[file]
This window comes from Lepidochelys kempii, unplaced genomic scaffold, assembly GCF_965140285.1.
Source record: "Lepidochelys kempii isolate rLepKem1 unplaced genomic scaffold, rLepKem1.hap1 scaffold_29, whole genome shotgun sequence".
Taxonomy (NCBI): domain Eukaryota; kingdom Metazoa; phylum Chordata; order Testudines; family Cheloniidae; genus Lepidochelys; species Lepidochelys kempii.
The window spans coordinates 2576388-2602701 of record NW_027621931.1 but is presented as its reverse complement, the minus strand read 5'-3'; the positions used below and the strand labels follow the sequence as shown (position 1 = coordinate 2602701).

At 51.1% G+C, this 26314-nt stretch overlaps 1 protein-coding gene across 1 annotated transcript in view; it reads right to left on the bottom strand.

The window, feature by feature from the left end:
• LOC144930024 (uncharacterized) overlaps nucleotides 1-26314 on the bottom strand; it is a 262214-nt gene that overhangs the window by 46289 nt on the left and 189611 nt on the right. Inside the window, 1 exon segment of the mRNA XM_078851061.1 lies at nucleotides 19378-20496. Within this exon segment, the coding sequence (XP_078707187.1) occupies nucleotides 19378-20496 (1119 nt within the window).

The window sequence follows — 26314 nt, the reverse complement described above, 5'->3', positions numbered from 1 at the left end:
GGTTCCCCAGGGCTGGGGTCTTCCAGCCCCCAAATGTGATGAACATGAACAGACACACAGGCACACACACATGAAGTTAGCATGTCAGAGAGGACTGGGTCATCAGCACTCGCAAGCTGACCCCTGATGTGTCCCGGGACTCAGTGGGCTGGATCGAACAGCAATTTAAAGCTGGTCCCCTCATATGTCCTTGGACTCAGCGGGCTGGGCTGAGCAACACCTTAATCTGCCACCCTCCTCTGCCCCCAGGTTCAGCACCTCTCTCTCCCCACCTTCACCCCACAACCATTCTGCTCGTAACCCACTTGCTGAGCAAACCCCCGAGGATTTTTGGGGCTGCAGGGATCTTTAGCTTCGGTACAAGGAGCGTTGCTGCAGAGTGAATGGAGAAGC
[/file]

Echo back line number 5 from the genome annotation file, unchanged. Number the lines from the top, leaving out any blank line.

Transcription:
At 51.1% G+C, this 26314-nt stretch overlaps 1 protein-coding gene across 1 annotated transcript in view; it reads right to left on the bottom strand.